Monday, March 31, 2014

How to Make Snail Bread, 1685

Joachim Camerarius, Symbolorum et Emblematum 4 (1604)
"A sort of Bread, of which a Mouthful can maintain a Man eight daies, without eating any thing else. Take a quantity of Snails, and make them void their sliminess; then dry and reduce them to fine Powder, of which make a Loaf, with a Mouthful of which a Man may be eight days without eating." 
Nicolas Lémery, Modern Curiosities of Art & Nature (1685)
One bite of this special bread and the idea of eating anything at all will nauseate you for eight days! The only problem: to learn how to make snails void their sliminess, you'll have to consult a different manual.

Wednesday, March 26, 2014

How to Wear Platform Shoes, 1600

Vecellio, Habiti antichi e moderni (1598)
"Now in order to walk nicely, and to wear chopines properly on one's feet, so that they do not twist or go awry (for if one is ignorant of how to wear them, one may splinter them, or fall frequently, as has been and still is observed at parties and in church), it is better for [the lady] to raise the toe of the foot she moves first when she takes a step, for by raising it thus, she straightens the knee of that foot, and this extension keeps her body attractive and erect, besides which her chopine will not fall off that foot. Also by thus raising it she avoids sliding it along [the ground], nor does she make any unpleasant noise. Then she should put it down, and repeat the same thing with the other foot (which follows)... By walking this way, therefore, even if the lady's chopines are more than a handbreadth-and-a-half high, she will seem to be on chopines only three fingerbreadths high, and will be able to dance flourishes and galliard variations at a ball, as I have just shown the world this day."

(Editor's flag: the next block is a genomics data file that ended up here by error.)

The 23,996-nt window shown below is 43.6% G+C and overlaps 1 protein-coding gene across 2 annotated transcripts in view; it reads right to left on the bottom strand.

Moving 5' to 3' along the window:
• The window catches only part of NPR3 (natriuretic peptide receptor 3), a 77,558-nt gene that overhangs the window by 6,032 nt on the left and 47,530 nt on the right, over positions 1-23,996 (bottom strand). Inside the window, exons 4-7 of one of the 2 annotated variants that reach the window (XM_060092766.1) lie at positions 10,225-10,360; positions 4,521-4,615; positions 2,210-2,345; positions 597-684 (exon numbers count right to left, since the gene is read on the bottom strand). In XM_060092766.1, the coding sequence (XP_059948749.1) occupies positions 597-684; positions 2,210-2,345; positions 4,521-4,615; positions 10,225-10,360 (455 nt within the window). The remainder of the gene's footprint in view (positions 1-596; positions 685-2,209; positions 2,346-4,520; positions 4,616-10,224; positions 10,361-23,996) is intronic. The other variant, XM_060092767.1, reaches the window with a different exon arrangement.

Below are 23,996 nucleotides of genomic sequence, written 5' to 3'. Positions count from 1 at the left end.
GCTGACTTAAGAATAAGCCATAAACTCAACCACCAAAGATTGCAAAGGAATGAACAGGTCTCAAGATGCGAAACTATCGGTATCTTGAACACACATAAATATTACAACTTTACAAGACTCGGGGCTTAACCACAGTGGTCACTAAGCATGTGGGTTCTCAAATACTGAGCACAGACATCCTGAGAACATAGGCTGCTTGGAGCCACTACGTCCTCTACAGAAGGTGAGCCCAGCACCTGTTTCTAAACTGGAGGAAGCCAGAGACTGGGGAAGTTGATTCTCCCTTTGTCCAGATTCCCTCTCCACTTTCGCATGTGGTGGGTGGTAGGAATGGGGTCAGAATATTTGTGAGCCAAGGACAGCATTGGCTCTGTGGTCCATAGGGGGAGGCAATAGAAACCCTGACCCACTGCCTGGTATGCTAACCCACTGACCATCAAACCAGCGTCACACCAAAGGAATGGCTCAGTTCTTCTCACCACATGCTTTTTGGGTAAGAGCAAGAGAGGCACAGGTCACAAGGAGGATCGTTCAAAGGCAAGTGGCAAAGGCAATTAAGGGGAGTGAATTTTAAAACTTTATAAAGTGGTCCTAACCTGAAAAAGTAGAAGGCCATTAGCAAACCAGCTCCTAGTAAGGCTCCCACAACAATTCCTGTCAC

Fabritio Caroso, Nobilità di dame (1600)
Have you ever fallen on your face at a party in your six-inch platforms? Awkward! And it's even worse when it happens in church. Just practice this technique and you'll be strutting like a Venetian courtesan in no time.

Thursday, March 20, 2014

How to Cure Gas, 1685

The Tench
Izaak Walton, The Compleat Angler (1653)
"Against the Wind in the Belly. Apply a living Tench to the Patients Navel, the Head being upwards towards the Stomach; and tye it fast on with a Napkin; and there leave it twenty four hours, till it be dead; then bury it in the Dung, and you will see the Wind will vanish." 
Nicolas Lémery, Modern Curiosities of Art & Nature (1685)
If anyone asks why you have a dying fish strapped to your abdomen, just explain that it's for your wind problem. I promise they'll leave you alone.

Tuesday, March 18, 2014

How to Walk With Ladies, 1891

"Always keep to the right of the sidewalk, and never pass in front of a lady coming at right angles at a street corner, unless a distance of six feet intervene between said lady and the crossing-point when you reach it... When walking with a lady keep either a military step, or if her step is too short for your comfort, then take a Newport drag pace, taking care that the body does not rise much, thus preventing a see-saw appearance... A distance of half a foot should be kept between the lady and yourself at all times when the walk is not crowded; this is necessary always in the daytime, and also in the evening unless the acquaintance is such as permits taking arms. Never lock arms in the daytime."